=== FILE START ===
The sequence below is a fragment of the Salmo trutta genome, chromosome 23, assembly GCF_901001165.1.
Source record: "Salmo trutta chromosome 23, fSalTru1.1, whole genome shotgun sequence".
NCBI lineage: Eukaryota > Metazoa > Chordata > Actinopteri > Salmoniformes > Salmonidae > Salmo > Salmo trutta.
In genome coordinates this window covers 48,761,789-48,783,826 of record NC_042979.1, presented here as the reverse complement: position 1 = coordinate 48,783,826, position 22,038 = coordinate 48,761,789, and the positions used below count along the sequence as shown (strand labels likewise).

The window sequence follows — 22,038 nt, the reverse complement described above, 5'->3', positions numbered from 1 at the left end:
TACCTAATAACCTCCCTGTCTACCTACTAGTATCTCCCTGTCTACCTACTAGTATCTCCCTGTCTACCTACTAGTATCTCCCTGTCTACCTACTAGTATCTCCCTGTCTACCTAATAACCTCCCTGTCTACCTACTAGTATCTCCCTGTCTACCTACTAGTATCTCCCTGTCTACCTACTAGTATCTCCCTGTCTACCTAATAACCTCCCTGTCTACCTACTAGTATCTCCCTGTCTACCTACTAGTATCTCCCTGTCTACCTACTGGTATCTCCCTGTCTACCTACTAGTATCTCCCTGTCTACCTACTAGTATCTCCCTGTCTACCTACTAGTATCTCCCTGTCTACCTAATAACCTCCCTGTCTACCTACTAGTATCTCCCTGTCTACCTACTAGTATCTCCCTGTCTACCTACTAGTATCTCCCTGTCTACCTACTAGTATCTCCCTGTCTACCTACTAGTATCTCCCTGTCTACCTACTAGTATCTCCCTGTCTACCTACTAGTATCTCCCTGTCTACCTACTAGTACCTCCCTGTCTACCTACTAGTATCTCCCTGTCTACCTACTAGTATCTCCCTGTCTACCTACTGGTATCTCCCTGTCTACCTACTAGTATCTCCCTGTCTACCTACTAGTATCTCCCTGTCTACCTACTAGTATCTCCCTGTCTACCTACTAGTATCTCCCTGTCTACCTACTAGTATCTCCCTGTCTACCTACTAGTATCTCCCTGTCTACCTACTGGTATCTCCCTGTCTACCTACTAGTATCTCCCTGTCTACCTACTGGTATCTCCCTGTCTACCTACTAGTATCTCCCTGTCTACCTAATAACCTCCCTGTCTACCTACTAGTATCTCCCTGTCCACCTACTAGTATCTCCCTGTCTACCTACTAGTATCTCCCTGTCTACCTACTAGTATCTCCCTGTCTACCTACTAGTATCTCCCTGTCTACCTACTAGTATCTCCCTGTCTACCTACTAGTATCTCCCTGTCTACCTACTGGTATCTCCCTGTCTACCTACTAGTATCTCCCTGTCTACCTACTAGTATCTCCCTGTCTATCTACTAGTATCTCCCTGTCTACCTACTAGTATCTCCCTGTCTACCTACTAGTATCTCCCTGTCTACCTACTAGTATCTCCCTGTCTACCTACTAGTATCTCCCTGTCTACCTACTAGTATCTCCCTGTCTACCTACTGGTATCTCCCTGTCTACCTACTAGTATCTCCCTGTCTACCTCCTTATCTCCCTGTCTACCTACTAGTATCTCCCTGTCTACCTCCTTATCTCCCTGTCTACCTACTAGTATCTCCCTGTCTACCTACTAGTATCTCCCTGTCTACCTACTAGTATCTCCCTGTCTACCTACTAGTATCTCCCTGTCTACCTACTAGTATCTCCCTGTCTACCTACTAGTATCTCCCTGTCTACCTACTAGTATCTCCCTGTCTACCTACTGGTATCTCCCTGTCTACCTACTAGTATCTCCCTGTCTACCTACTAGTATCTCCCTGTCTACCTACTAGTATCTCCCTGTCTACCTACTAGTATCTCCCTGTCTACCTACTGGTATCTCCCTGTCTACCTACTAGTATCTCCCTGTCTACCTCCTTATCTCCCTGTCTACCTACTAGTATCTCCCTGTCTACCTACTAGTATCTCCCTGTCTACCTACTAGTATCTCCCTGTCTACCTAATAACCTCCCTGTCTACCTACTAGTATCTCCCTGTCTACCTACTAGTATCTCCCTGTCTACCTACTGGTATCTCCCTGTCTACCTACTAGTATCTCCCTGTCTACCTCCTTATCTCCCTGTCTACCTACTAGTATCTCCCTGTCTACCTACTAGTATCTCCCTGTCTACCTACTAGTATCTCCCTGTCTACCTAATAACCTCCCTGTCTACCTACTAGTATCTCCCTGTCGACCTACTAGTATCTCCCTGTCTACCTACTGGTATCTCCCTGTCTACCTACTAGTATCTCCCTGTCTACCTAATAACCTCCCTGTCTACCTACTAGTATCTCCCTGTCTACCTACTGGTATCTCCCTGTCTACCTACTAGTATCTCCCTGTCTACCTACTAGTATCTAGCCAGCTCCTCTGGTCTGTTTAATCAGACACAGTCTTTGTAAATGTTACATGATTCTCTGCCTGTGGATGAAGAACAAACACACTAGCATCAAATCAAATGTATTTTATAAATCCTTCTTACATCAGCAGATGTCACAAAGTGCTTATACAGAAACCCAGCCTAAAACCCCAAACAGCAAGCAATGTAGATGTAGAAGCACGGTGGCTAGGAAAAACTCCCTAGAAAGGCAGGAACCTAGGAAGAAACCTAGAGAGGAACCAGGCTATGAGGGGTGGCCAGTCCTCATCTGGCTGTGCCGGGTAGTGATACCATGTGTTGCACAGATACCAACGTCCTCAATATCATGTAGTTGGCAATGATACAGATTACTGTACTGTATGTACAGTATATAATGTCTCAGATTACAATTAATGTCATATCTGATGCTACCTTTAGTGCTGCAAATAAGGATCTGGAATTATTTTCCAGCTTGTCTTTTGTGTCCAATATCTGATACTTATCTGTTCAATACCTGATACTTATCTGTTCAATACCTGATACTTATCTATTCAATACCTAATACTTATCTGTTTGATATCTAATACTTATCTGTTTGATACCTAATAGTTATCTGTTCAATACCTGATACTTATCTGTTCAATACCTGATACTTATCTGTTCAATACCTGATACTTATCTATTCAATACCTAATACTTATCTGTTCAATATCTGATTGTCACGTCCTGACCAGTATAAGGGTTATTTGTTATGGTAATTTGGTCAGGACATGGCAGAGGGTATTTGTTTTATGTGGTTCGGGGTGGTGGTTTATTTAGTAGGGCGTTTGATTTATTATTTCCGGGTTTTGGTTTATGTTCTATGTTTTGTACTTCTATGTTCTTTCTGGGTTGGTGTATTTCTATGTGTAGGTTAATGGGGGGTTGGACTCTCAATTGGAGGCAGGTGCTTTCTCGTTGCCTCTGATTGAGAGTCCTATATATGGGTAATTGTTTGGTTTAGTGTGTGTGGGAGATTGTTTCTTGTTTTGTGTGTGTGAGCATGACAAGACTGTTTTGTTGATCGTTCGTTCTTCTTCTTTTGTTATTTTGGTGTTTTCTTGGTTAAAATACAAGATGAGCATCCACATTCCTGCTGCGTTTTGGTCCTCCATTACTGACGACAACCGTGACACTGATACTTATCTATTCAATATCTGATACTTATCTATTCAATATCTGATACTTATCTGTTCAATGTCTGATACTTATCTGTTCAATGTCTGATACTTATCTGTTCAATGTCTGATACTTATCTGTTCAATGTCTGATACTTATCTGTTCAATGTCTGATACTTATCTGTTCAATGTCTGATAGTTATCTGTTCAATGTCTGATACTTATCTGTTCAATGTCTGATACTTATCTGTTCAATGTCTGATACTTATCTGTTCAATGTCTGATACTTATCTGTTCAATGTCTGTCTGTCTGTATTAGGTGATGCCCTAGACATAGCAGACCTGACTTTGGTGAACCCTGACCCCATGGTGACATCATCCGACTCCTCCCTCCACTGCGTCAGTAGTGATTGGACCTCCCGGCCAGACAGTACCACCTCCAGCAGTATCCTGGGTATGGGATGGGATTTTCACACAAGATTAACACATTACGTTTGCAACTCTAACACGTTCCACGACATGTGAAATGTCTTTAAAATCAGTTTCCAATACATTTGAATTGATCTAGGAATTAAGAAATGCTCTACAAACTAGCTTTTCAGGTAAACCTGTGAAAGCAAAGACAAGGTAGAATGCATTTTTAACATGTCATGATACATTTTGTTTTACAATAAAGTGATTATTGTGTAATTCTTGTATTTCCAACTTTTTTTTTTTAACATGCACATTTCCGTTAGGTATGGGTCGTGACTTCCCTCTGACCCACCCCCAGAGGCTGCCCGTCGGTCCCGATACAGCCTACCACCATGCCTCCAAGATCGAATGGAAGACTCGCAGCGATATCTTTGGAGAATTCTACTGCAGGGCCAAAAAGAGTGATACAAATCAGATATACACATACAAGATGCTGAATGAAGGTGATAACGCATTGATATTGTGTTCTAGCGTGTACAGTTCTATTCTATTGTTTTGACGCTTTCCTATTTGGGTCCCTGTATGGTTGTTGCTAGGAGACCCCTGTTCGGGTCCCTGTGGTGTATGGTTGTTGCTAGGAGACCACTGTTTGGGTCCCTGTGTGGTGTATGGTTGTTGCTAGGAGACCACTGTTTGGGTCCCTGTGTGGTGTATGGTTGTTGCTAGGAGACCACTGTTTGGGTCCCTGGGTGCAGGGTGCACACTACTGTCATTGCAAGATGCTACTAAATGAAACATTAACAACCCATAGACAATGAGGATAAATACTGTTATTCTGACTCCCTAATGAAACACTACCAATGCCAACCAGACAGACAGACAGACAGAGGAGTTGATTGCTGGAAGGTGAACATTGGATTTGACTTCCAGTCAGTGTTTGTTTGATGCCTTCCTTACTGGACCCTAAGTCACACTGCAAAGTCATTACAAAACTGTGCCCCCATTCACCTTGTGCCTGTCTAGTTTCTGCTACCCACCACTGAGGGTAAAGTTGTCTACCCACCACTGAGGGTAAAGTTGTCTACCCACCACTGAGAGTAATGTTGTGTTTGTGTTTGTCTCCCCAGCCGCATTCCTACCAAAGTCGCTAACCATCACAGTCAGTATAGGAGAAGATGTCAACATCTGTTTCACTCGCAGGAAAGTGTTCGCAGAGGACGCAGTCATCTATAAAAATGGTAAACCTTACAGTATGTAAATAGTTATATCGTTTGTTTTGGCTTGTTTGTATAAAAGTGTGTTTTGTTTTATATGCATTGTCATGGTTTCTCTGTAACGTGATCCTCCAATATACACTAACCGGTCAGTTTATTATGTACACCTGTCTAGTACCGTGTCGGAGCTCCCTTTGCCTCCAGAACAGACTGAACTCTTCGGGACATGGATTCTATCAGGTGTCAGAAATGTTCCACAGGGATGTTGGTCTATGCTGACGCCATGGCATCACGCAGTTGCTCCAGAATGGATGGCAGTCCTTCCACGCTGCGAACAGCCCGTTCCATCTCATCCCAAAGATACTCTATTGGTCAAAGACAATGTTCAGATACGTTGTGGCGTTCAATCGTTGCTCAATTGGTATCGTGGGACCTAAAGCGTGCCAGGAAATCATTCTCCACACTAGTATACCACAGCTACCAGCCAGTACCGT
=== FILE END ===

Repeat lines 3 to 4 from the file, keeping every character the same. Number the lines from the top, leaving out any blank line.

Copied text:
NCBI lineage: Eukaryota > Metazoa > Chordata > Actinopteri > Salmoniformes > Salmonidae > Salmo > Salmo trutta.
In genome coordinates this window covers 48,761,789-48,783,826 of record NC_042979.1, presented here as the reverse complement: position 1 = coordinate 48,783,826, position 22,038 = coordinate 48,761,789, and the positions used below count along the sequence as shown (strand labels likewise).